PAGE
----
'In that case…I think parents play a huge role. They know what kind is good for you. And they look into things that would never cross your mind.'
'Like family background and money.' Now Crimson is cranky. 'Frankly, marrying into a family for money disgusts me.'
“I'm not talking about marriage for money. But you have to consider the financial aspect.'
“A marriage can work if the two people involved want it to work.'
'Everyone wants marriages to work, but sometimes they fall apart at the seams. Besidesin love marriages, there is a lot more chances of it getting sour.'
“There's ALWAYS a chance of it getting sour. But I think more chances with arranged marriage.'
'More with love marriages.'
'You're not being mature.'
'As mature as mature can be.'
'I'm not saying you shouldn't get to KNOW the person you're marrying. But your parents should have a say. After all, they're your parents.'
'Well, going against the people who have loved you all their lives, would, of course, be treachery. But sometimes, parents chose to not see reason.'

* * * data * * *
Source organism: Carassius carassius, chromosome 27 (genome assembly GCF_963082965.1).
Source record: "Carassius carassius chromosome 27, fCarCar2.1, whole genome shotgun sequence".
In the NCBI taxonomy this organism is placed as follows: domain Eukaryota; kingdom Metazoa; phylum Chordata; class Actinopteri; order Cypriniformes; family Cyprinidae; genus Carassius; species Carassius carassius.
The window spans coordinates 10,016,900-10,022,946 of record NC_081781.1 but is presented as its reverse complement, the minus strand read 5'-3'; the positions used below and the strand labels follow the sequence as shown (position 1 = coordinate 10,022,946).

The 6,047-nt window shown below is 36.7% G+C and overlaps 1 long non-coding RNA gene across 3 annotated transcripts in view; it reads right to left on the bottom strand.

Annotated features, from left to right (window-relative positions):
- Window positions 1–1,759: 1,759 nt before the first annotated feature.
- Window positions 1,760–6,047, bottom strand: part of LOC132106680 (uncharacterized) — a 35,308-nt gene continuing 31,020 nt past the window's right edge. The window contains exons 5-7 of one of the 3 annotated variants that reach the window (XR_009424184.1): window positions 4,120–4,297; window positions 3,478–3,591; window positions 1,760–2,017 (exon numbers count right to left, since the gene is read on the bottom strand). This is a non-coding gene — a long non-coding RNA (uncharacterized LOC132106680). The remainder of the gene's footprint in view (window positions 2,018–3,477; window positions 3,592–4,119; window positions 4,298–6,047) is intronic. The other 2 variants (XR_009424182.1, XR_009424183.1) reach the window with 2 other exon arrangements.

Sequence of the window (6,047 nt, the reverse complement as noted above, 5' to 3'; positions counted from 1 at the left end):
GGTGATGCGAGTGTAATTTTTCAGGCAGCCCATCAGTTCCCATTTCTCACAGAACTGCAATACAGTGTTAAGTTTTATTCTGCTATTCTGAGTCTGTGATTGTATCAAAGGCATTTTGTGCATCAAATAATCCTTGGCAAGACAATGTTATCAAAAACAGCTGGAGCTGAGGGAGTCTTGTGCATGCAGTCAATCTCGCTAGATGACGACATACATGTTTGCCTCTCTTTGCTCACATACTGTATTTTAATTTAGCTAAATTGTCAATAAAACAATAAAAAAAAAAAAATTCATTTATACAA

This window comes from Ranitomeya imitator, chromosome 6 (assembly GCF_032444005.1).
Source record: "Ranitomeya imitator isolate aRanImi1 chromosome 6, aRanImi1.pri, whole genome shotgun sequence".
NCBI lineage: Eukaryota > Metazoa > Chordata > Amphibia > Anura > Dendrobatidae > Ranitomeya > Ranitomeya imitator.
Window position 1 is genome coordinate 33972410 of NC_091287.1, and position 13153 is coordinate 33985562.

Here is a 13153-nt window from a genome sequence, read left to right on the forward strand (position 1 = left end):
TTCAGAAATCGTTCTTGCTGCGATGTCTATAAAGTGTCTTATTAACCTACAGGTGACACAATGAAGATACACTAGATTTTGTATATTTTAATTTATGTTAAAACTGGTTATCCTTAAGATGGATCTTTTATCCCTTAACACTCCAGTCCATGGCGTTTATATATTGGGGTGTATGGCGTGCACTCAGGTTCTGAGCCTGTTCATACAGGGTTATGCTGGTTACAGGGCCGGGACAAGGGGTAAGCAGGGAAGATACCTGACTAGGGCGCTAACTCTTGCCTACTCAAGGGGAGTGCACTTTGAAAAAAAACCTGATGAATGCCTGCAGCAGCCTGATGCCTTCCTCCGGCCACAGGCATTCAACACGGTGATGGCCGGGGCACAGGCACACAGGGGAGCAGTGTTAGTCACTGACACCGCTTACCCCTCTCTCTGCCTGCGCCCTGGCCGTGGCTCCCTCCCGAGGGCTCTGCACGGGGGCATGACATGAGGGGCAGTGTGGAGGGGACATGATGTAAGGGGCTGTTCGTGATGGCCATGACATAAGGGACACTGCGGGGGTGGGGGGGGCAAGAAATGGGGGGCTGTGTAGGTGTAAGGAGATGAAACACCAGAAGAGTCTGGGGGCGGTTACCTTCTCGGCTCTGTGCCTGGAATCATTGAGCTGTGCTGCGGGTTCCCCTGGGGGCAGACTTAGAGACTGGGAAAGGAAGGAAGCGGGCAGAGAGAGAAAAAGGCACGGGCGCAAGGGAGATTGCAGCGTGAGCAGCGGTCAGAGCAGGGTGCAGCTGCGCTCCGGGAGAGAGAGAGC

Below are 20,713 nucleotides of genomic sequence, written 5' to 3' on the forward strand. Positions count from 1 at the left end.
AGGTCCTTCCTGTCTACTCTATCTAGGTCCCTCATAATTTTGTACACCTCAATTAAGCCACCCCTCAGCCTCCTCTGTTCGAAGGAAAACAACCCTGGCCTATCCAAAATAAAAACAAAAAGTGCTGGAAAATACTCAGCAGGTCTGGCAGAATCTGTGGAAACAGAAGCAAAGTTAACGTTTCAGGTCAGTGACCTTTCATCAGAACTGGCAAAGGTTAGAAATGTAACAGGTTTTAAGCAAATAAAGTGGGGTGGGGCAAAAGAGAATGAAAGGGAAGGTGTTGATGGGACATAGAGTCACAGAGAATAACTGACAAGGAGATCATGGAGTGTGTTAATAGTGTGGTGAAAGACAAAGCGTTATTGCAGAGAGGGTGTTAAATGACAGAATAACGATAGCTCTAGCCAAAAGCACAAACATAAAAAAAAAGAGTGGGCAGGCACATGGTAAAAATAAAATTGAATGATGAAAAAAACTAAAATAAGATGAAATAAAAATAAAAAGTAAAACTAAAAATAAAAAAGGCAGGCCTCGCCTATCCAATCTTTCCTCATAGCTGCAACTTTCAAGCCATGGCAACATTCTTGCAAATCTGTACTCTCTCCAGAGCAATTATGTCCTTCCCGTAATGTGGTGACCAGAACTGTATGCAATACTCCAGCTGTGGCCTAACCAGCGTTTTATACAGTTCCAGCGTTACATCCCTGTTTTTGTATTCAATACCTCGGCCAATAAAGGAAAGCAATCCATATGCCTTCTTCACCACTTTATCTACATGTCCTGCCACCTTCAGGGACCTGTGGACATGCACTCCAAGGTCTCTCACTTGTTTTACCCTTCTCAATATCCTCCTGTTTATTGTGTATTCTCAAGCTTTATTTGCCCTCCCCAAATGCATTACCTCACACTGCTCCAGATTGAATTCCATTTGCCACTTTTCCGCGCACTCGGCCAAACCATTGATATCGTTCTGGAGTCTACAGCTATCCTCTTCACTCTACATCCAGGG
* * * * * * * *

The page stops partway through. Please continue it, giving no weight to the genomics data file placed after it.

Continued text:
'I have more faith in my parents. Besides, parents are right to have doubts. They always second guess the guys' motives.'
'Yes, I suppose.'
We lapse into the last silence of our conversation.
'I guess it comes down to whether marriages are meant to work or not. You can't say arranged marriages are meant to work and love marriages aren't.'
I guess we're both right.
By H.U. and Crimson Devastation
Sarah was sitting near the window, watching the raindrops spattered on the ground. Although rainy season was one of her favourite seasons of the year, she did not feel much cheerful at that time. She was crying her heart out and wished that she could die at this instance. The reason behind her distress was that she had been rejected for the umpteenth time by the boy who came with the marriage proposal. Sarah knew she was not good-looking rather plain and simple with a slightly dark complexion. She had studied till H.S.C and since her parents could not afford to bear more expenses on her behalf, she had to quit studying. Her father told her that Sheehan, her younger brother, needs education more then she did. As he will be the bread earner of the family, he got to go to the University for Higher Studies and she was stuck with the household chores.